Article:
"It's a craft, an art. We are not scavengers. Take it to the top..."
Every once in a while, you have a surreal moment in life. One you'll never forget. I recently had one of those moments, being blessed with the opportunity to interview the legendary Chuck D of Public Enemy, a man who truly needs no introduction. Hear Chuck give us his perspective on the state of music and the industry today, reflect upon his past achievements, and describe the two Public Enemy albums that will be dropping this summer. Yeah, you read that right. Click "read more" to check our exclusive interview with the legend himself.
If you were describing yourself to a complete stranger, what would you say?
Well, I would say that I’m 51 years old, and that I’m grown. Been grown for a very long time.
Can you describe the influence that the Beastie Boys had upon the development of Public Enemy? They were part of the theme, as far as the emcee. Guys like them, Whodini, etc. Their influence brought forth the concept of being comfortable in their own skin, not trying to be like anyone else and just rapping what they thought from their perspective. When Public Enemy came out we were the extreme, we were the antithesis of the Beastie Boys. We got on their License to Ill Tour for the first time, and I learned what to do and what not to do. Not saying that what they were doing was bad, that’s not what I’m saying at all. But I’m saying that we knew we had to have a different style.
You have described your music as “from the people, not above the people.” Who, if anyone, do you feel is carrying on the legacy of music “for the people” today?
Yasiin Bey, when he came out with Niggas is Poorest… he hit it right in the solar plexus. I will say that I like Jay-Z and Kanye West as rappers, and I am very entertainted with their rapping. You’ve heard the saying, hate the player hate the game. That game is very, very hatable. A lot of younger kids don’t understand. I have a 24-year old and 19-year old. They say “aw you hatin’ on me.” But, being real, some things deserve to be hated on. People think you have to confront an issue to get out. Yea, I’m hatin, now what? Get out of the issue. Fix it. It’s very easy to hate something that doesn’t love you back. And the statement is like granite, yes it’s hatred. You don’t hate people. Human beings are different.
I don’t expect Jay & Kanye to change their games. But I don’t have to like it. Matter of fact, I can hate it. Just like drug dealing, I hate the drug game. Some shit that’s wipin’ mothafuckas out, how can you not hate it? And I can wish someone all the best. Let’s be real. You gotta be with the people. The best qualities in this life are people, places, and things. Corporations want you to worship things. It should be people first, then places, and finally things. That’s the beauty of hip-hop. In its finer sense, it dealt with many people, it travels to many places. It also brought things to the table, but it didn’t worship them. And this is how hip-hop works around the world. It’s a beautiful thing man, even when folks are watchin’ the throne.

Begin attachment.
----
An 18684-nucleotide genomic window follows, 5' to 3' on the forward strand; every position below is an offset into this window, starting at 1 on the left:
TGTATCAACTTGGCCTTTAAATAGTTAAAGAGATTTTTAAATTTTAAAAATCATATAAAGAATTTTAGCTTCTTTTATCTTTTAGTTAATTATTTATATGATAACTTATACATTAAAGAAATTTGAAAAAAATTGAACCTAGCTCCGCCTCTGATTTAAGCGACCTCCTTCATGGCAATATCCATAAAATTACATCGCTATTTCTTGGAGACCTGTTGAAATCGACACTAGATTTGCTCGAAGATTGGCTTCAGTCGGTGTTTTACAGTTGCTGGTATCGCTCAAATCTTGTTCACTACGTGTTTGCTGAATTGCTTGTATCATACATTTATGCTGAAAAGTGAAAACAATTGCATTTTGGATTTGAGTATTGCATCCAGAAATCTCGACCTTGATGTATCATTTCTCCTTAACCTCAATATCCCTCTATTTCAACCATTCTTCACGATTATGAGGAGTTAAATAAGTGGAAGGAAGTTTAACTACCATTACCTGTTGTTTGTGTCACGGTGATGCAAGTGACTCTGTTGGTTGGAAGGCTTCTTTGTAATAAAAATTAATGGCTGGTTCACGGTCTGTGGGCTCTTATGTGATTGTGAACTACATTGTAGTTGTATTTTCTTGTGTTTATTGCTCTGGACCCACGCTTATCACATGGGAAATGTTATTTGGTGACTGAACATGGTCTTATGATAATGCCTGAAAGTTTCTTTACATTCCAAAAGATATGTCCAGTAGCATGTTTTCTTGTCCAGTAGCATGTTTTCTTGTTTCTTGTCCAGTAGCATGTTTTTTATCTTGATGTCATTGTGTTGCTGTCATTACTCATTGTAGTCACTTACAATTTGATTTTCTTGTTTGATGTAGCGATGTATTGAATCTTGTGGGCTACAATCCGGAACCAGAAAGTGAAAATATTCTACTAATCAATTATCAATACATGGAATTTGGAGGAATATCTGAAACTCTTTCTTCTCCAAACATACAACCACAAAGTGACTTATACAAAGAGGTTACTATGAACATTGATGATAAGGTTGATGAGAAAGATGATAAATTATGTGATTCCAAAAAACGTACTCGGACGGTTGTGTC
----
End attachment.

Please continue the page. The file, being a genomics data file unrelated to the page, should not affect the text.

When you first started out emceeing, you were still delivering furniture for your father’s business. Did you ever even imagine that your music would be as impactful for hip-hop as hit has become?
I had started delivering stuff, working. I was driving a u-haul truck. But I already was a skilled emcee. I had been working hard for 8 years before my first record. The beautiful thing about hip-hop is that you did it without trying to count the results. You weren’t counting. That’s the beginning of the end, if you want to count then become an accountant. Not an artist. Because art, you gotta be able to do it, and you gotta dig it.
How would you guide new artists as they plan their career path?
Let’s say an independent artist comes out, you need to be your own label, but don’t start getting into the mindset where you have to hustle people. And get to a million. Go one person at a time and then in you can “hustle” the gamer. Hustle is the terminology of a scavenger. This is an art, it’s a craft. What you make should add to the listener’s life. It should build them. That mentality can make someone happy, even if they sell 18 records. Don’t do too much counting. Quality first. You can’t get into the game of trying to count Jay-Z’s money. Universal has hundreds of offices man. Hundreds of offices of old ladies counting money, making purchases, moving Watch the Throne. It’s a corporation. They’re in a world of counting en masse, thousands at a time. But when people get into an independent mindset, it means that they are now attached to everything they do. It’s a good thing having a million artists out there.
An Oklahoma jersey won’t make you a fuckin’ player on the Thunder, so I think it’s good that there are a million artists out there. There are tools out there. It gives everybody an opportunity to start somewhere. Back when I was starting off, you absolutely had to be in New York to get a deal. Now, anyone can go in their room, record, and release to the world. I feel it’s wonderful to see a lot of people put their hearts out through music. If you’re rhymin’ and rappin’ about the same thing other cats are rappin’ about, maybe you need to do a little more listening. Maybe try and flip a country song, something totally off the wall. A lot of time I tell rappers to listen to a lot of voices. I think there should be more groups out there, because that adds a whole new dynamic to the creative process. As an artist, you should make it very difficult for someone in the crowd to step up on the stage. If someone comes and they think they can get you, then what the fuck? Why would they pay? And that’s what happened. Not to say that cats are wack, but the bar has to be raised. I mean you can go to an NFL game, you can talk all you want but won’t get on the field. You might try, and then you’ll get down there and realize how big those cats are.
How do you feel about the state of the mainstream music outlets today, such as radio stations and BET?
They are a total cancer to the art form and the black legacy. If they were black-owned they wouldn’t be so destructive. It’s always some old heads tryin’ to cake themselves up, like “yo man…” So you ain’t gonna tell this young cat how to do the game right? You know that what they want to do is not going to work. You’re not going to give them any navigation whatsoever. Too many older cats didn’t step up their responsibility. There are too many clowns.